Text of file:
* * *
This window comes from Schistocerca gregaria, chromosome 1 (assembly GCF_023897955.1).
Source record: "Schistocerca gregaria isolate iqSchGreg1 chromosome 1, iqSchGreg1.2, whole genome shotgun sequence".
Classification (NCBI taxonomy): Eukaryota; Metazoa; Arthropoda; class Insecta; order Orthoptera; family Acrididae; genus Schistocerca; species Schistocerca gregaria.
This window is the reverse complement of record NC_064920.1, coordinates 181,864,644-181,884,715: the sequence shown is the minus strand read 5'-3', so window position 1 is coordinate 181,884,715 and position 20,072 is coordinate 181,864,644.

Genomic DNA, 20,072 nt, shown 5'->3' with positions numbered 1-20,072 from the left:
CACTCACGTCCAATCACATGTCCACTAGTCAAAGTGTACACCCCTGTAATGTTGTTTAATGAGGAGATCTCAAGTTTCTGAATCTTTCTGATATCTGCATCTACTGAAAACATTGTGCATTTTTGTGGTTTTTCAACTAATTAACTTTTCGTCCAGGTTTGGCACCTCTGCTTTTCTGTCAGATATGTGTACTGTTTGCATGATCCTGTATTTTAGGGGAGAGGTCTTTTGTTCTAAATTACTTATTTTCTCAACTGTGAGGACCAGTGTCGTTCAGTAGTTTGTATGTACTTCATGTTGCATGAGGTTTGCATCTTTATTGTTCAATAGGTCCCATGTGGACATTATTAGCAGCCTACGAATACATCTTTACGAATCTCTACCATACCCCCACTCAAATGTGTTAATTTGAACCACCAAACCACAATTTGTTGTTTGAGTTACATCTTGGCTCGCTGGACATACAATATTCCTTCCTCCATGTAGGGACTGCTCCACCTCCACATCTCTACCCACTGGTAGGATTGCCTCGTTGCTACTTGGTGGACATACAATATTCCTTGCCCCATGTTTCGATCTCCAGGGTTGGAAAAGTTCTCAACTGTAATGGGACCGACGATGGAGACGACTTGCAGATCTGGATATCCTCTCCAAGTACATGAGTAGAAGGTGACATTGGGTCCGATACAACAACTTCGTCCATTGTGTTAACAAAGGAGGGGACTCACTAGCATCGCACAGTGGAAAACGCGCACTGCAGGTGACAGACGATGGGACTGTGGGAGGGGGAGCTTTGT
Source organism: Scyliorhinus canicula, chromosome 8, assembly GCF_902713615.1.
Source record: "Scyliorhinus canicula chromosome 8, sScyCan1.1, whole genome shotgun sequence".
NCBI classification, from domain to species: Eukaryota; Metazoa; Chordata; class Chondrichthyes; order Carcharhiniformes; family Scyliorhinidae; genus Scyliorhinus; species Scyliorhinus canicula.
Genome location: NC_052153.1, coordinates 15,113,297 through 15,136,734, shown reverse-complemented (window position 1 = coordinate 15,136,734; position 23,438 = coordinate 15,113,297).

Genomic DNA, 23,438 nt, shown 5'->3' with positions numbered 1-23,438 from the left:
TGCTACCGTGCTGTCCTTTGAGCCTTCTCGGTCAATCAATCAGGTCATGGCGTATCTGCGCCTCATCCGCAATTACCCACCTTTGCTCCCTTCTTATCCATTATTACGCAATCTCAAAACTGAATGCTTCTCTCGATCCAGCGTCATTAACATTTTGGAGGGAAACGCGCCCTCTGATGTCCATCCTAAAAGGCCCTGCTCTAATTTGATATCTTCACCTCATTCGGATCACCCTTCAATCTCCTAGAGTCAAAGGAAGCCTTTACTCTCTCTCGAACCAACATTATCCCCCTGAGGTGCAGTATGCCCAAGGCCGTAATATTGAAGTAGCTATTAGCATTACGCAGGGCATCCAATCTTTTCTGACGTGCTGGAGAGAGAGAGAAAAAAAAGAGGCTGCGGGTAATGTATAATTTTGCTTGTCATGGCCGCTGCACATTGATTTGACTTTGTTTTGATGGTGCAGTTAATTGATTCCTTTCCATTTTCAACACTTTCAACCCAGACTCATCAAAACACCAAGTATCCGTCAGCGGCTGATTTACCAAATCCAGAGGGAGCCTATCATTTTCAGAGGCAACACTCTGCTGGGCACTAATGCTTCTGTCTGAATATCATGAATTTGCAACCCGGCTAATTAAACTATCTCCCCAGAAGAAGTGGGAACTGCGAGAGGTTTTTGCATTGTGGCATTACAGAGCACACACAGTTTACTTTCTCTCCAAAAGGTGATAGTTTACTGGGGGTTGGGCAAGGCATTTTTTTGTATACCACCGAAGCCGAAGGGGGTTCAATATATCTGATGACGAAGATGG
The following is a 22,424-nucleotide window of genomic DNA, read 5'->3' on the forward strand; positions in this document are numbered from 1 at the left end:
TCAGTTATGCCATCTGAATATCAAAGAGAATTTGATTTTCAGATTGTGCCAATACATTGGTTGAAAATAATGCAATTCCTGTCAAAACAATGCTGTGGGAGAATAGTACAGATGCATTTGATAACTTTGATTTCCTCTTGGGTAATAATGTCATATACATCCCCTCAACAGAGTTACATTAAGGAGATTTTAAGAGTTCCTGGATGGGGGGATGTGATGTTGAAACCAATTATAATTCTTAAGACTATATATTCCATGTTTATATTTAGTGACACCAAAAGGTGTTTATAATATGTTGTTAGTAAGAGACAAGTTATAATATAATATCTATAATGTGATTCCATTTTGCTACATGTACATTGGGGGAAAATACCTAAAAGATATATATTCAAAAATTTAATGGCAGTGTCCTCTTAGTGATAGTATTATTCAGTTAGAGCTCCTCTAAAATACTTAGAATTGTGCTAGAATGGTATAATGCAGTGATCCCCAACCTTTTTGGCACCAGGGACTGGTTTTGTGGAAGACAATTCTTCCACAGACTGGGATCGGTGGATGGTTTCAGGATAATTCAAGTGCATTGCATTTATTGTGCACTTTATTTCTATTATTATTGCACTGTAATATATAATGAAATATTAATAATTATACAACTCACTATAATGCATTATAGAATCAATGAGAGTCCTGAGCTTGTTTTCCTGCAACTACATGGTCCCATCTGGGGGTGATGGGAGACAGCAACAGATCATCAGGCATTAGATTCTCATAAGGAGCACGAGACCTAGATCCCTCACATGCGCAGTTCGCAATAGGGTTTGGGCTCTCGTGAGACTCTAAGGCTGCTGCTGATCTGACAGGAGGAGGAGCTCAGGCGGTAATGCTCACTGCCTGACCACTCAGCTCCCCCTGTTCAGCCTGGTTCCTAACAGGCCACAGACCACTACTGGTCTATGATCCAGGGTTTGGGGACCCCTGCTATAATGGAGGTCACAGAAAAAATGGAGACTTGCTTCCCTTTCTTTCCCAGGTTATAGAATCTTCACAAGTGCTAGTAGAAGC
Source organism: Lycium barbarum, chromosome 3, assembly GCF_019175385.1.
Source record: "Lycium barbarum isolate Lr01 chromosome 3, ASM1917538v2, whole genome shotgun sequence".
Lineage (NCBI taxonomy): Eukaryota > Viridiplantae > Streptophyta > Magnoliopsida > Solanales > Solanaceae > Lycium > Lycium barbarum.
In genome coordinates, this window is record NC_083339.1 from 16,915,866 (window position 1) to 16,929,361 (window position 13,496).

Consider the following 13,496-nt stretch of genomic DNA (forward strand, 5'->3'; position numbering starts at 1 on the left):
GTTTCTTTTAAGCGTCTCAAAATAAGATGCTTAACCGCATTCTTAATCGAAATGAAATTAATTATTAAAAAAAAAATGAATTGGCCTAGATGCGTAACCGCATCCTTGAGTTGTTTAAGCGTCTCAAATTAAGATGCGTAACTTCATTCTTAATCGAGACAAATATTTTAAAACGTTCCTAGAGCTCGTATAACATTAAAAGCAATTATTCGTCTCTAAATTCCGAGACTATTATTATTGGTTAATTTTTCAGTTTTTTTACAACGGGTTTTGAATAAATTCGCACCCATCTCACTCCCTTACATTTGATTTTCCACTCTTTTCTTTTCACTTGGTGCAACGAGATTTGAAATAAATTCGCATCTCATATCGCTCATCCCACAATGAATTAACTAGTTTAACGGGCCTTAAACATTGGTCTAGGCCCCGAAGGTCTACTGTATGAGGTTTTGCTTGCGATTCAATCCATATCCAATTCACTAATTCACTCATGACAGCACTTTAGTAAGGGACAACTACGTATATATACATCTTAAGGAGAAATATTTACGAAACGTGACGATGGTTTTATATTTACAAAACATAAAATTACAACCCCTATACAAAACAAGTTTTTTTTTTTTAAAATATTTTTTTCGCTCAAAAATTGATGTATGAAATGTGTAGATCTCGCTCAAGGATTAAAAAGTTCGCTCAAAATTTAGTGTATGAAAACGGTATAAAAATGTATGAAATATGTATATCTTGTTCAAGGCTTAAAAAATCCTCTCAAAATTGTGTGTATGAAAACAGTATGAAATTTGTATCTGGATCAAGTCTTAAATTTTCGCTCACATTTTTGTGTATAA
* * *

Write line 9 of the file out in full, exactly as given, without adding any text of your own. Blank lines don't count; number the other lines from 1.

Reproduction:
NCBI classification, from domain to species: Eukaryota; Metazoa; Chordata; class Chondrichthyes; order Carcharhiniformes; family Scyliorhinidae; genus Scyliorhinus; species Scyliorhinus canicula.